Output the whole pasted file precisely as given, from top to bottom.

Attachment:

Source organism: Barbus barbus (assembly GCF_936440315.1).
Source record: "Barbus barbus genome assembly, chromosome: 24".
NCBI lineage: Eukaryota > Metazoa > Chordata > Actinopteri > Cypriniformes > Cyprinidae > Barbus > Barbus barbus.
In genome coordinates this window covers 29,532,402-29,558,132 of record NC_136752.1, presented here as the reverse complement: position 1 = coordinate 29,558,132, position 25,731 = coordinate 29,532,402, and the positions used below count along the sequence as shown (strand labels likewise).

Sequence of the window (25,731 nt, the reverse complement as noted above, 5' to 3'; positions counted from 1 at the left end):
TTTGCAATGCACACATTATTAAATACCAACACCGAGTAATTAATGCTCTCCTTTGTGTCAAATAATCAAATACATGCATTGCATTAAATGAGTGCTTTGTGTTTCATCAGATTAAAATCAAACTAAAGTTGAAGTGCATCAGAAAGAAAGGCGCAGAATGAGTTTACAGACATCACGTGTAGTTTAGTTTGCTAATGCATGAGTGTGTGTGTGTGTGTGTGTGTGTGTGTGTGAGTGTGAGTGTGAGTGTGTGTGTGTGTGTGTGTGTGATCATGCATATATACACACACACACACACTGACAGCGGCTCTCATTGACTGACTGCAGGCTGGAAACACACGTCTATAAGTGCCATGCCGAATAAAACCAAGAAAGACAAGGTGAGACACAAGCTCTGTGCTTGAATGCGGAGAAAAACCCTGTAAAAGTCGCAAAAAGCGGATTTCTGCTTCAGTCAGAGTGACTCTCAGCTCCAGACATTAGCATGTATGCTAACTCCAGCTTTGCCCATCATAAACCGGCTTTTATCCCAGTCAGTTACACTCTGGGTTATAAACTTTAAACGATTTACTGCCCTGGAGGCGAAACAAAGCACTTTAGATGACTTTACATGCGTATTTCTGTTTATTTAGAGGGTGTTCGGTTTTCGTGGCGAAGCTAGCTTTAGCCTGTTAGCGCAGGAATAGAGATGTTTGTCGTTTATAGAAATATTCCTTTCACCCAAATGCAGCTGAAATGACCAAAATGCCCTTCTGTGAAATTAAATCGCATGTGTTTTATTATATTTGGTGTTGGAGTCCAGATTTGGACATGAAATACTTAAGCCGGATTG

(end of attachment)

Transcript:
Source organism: Barbus barbus (assembly GCF_936440315.1).
Source record: "Barbus barbus genome assembly, chromosome: 24".
NCBI lineage: Eukaryota > Metazoa > Chordata > Actinopteri > Cypriniformes > Cyprinidae > Barbus > Barbus barbus.
In genome coordinates this window covers 29,532,402-29,558,132 of record NC_136752.1, presented here as the reverse complement: position 1 = coordinate 29,558,132, position 25,731 = coordinate 29,532,402, and the positions used below count along the sequence as shown (strand labels likewise).

Sequence of the window (25,731 nt, the reverse complement as noted above, 5' to 3'; positions counted from 1 at the left end):
TTTGCAATGCACACATTATTAAATACCAACACCGAGTAATTAATGCTCTCCTTTGTGTCAAATAATCAAATACATGCATTGCATTAAATGAGTGCTTTGTGTTTCATCAGATTAAAATCAAACTAAAGTTGAAGTGCATCAGAAAGAAAGGCGCAGAATGAGTTTACAGACATCACGTGTAGTTTAGTTTGCTAATGCATGAGTGTGTGTGTGTGTGTGTGTGTGTGTGTGTGAGTGTGAGTGTGAGTGTGTGTGTGTGTGTGTGTGTGATCATGCATATATACACACACACACACACTGACAGCGGCTCTCATTGACTGACTGCAGGCTGGAAACACACGTCTATAAGTGCCATGCCGAATAAAACCAAGAAAGACAAGGTGAGACACAAGCTCTGTGCTTGAATGCGGAGAAAAACCCTGTAAAAGTCGCAAAAAGCGGATTTCTGCTTCAGTCAGAGTGACTCTCAGCTCCAGACATTAGCATGTATGCTAACTCCAGCTTTGCCCATCATAAACCGGCTTTTATCCCAGTCAGTTACACTCTGGGTTATAAACTTTAAACGATTTACTGCCCTGGAGGCGAAACAAAGCACTTTAGATGACTTTACATGCGTATTTCTGTTTATTTAGAGGGTGTTCGGTTTTCGTGGCGAAGCTAGCTTTAGCCTGTTAGCGCAGGAATAGAGATGTTTGTCGTTTATAGAAATATTCCTTTCACCCAAATGCAGCTGAAATGACCAAAATGCCCTTCTGTGAAATTAAATCGCATGTGTTTTATTATATTTGGTGTTGGAGTCCAGATTTGGACATGAAATACTTAAGCCGGATTG